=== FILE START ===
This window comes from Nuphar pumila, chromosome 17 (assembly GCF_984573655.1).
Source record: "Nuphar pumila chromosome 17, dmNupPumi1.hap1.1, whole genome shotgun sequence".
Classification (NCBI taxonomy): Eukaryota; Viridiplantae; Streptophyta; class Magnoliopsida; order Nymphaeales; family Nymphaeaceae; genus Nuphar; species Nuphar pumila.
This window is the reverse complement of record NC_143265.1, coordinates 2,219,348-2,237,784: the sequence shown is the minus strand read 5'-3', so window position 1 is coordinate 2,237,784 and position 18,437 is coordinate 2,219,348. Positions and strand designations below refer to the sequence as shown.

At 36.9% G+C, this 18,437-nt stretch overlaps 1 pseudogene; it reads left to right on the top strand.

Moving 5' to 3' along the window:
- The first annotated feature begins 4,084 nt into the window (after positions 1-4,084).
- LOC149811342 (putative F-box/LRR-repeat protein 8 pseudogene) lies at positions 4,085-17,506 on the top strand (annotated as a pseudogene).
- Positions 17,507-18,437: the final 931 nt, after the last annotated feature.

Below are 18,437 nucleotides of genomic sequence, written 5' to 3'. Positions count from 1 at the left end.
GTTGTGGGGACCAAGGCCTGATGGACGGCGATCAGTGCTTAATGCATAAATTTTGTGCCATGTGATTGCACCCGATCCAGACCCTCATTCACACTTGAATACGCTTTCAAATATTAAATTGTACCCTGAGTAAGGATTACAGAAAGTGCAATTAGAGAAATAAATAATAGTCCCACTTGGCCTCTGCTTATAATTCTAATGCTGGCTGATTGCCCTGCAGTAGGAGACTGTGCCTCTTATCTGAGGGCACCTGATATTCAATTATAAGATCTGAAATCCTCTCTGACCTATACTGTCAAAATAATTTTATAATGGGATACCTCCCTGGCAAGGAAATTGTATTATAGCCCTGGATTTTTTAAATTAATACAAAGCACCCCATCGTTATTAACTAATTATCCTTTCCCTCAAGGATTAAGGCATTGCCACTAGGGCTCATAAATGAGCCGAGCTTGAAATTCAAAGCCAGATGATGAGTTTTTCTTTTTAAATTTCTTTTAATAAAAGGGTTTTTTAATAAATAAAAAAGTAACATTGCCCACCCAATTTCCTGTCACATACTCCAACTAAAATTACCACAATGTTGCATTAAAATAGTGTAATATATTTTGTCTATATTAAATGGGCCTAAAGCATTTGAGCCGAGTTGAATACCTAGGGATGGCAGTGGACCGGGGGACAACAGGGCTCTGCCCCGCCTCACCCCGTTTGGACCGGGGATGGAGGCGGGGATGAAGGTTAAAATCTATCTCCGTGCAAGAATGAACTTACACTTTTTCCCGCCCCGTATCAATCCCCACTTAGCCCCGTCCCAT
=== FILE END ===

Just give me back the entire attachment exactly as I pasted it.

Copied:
This window comes from Nuphar pumila, chromosome 17 (assembly GCF_984573655.1).
Source record: "Nuphar pumila chromosome 17, dmNupPumi1.hap1.1, whole genome shotgun sequence".
Classification (NCBI taxonomy): Eukaryota; Viridiplantae; Streptophyta; class Magnoliopsida; order Nymphaeales; family Nymphaeaceae; genus Nuphar; species Nuphar pumila.
This window is the reverse complement of record NC_143265.1, coordinates 2,219,348-2,237,784: the sequence shown is the minus strand read 5'-3', so window position 1 is coordinate 2,237,784 and position 18,437 is coordinate 2,219,348. Positions and strand designations below refer to the sequence as shown.

At 36.9% G+C, this 18,437-nt stretch overlaps 1 pseudogene; it reads left to right on the top strand.

Moving 5' to 3' along the window:
- The first annotated feature begins 4,084 nt into the window (after positions 1-4,084).
- LOC149811342 (putative F-box/LRR-repeat protein 8 pseudogene) lies at positions 4,085-17,506 on the top strand (annotated as a pseudogene).
- Positions 17,507-18,437: the final 931 nt, after the last annotated feature.

Below are 18,437 nucleotides of genomic sequence, written 5' to 3'. Positions count from 1 at the left end.
GTTGTGGGGACCAAGGCCTGATGGACGGCGATCAGTGCTTAATGCATAAATTTTGTGCCATGTGATTGCACCCGATCCAGACCCTCATTCACACTTGAATACGCTTTCAAATATTAAATTGTACCCTGAGTAAGGATTACAGAAAGTGCAATTAGAGAAATAAATAATAGTCCCACTTGGCCTCTGCTTATAATTCTAATGCTGGCTGATTGCCCTGCAGTAGGAGACTGTGCCTCTTATCTGAGGGCACCTGATATTCAATTATAAGATCTGAAATCCTCTCTGACCTATACTGTCAAAATAATTTTATAATGGGATACCTCCCTGGCAAGGAAATTGTATTATAGCCCTGGATTTTTTAAATTAATACAAAGCACCCCATCGTTATTAACTAATTATCCTTTCCCTCAAGGATTAAGGCATTGCCACTAGGGCTCATAAATGAGCCGAGCTTGAAATTCAAAGCCAGATGATGAGTTTTTCTTTTTAAATTTCTTTTAATAAAAGGGTTTTTTAATAAATAAAAAAGTAACATTGCCCACCCAATTTCCTGTCACATACTCCAACTAAAATTACCACAATGTTGCATTAAAATAGTGTAATATATTTTGTCTATATTAAATGGGCCTAAAGCATTTGAGCCGAGTTGAATACCTAGGGATGGCAGTGGACCGGGGGACAACAGGGCTCTGCCCCGCCTCACCCCGTTTGGACCGGGGATGGAGGCGGGGATGAAGGTTAAAATCTATCTCCGTGCAAGAATGAACTTACACTTTTTCCCGCCCCGTATCAATCCCCACTTAGCCCCGTCCCAT